Watching the Clippers since Kim Hughes took over as coach, one word keeps going through my head - incoherent. Nothing the team does seems to make any sense. Now, I'm not necessarily blaming Hughes. Maybe the players have decided to mail in the rest of the season and can't be bothered to focus on basketball. Or maybe it is the pain of transitioning to a new coach with a new system. But I don't think I've seen a cohesive offensive set in the Hughes era. And the defense is marked by lapses like leaving Juwan Howard all alone under the basket on an inbounds play. Painful, bewildering basketball that is... well... incoherent.
The Clippers have for awhile been the anti-synergy team, where the sum of the parts is less than the whole. So what happens when even the parts aren't any good? In his first game since playing in his first all star game, Chris Kaman went 1 for 6 for 4 points to go along with 7 (SEVEN!) turnovers in 27 minutes. The other Clipper to have made an all star team, Baron Davis, had 6 points on 3 for 11 shooting and 5 (FIVE!) turnovers in 30 minutes. So if you're keeping score at home, that's two 'all stars' (making $22.5M between them, FYI), scoring 10 points while shooting 23.5% and committing 12 turnovers. That would be difficult for any team to overcome.
The funny thing about this game is that I didn't really want to watch it. I didn't get to start it until almost 11, and I didn't really want to stay up this late. And then, I couldn't even go as fast through the DVR controls as I wanted to because of all the special guests on the broadcast. Milph spoke to MDsr, Dain Blanton spoke to Kevin Pritchard, the Milph spoke to Steve Blake. And even though no one really said anything, I felt like I had to listen.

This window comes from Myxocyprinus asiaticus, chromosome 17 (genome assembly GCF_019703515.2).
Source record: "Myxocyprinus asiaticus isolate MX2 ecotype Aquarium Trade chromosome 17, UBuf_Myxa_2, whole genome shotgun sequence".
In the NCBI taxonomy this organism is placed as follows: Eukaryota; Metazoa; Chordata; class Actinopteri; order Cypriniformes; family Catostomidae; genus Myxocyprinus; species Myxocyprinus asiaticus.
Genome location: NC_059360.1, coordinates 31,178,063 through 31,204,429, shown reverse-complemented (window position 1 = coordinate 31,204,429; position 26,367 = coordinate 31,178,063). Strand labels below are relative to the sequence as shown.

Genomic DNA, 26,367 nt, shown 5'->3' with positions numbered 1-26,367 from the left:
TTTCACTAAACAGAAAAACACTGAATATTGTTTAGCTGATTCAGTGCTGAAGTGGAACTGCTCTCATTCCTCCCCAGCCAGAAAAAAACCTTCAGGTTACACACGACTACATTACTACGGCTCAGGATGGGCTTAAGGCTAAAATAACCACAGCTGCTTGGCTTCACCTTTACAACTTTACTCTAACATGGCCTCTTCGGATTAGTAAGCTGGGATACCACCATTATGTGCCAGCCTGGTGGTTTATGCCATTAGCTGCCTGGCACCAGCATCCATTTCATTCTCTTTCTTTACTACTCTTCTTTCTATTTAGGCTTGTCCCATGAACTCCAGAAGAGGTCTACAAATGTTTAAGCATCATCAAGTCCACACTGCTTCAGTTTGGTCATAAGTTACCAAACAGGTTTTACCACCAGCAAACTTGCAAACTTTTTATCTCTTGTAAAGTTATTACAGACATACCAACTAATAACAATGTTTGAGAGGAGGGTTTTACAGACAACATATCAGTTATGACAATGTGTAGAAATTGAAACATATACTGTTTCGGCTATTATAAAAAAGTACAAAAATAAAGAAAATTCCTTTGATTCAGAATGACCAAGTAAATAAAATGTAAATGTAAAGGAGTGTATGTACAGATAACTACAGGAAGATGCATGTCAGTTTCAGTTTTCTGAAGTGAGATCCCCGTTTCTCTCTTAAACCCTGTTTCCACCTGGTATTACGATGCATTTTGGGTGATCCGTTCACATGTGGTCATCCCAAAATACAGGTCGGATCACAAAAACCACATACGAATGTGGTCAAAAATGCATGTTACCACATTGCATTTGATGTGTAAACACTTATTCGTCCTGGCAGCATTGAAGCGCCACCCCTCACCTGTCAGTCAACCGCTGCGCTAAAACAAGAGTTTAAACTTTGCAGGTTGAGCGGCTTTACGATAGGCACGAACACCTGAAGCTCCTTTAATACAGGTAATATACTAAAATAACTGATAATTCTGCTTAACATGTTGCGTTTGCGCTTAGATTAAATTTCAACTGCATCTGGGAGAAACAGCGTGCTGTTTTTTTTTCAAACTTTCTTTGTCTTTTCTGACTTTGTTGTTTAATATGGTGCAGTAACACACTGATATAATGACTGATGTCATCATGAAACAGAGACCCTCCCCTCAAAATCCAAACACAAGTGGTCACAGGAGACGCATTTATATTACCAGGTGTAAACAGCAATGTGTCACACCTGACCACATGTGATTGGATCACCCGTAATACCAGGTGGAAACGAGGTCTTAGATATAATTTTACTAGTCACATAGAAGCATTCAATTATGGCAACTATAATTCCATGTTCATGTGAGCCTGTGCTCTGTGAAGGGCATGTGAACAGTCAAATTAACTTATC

Milph did give us a shout out of sorts, when they said "Some bloggers and cynical fans have suggested that this trade was just about money." How dare those bloggers and fans? GMMDsr explained how nothing could be further from the truth - how the Bird rights to two nice young players are just so super-valuable that you couldn't possibly pass them up. Of course, he also mentioned the cap space the Clippers will have this summer, failing to elucidate that those two things are mutually exclusive - you can't have the Bird rights of these players AND cap space. Which tended to make his explanation, somewhat ... what's the word? ... incoherent. But why quibble? The point is, the trade was not about money, even if it's not clear what it was about.
Back to the game - the Clippers third brutally difficult to witness effort in four outings - about the only bright spot was the performance of DeAndre Jordan. He went for a 14-11 double-double in 27 minutes, and also blocked 3 shots. He was 7 for 8 from the field, with four dunks. If he could make a free throw, he'd be a pretty good player right now. All he has to do to be very effective in this league is rebound, block shots, finish around the rim, play solid post defense and make free throws. He's got the first threee things down pretty well, and there's no reason to think he can't get better at the last two. Anything else he does - like for instance developing some sort of post game on offense - is just gravy.
On the other end of both the salary and effectiveness spectrum, Baron and Kaman have got to figure out if they're going to play any more this season. I'm sure it must be hard to get motivated when you know the post-season is out of reach. But one would hope that some level of professional pride would kick in, and they'd play hard (a) for the fans and (b) because they are paid to do so. We'll see. Four games down, 29 to go, and we haven't seen anything worth watching yet.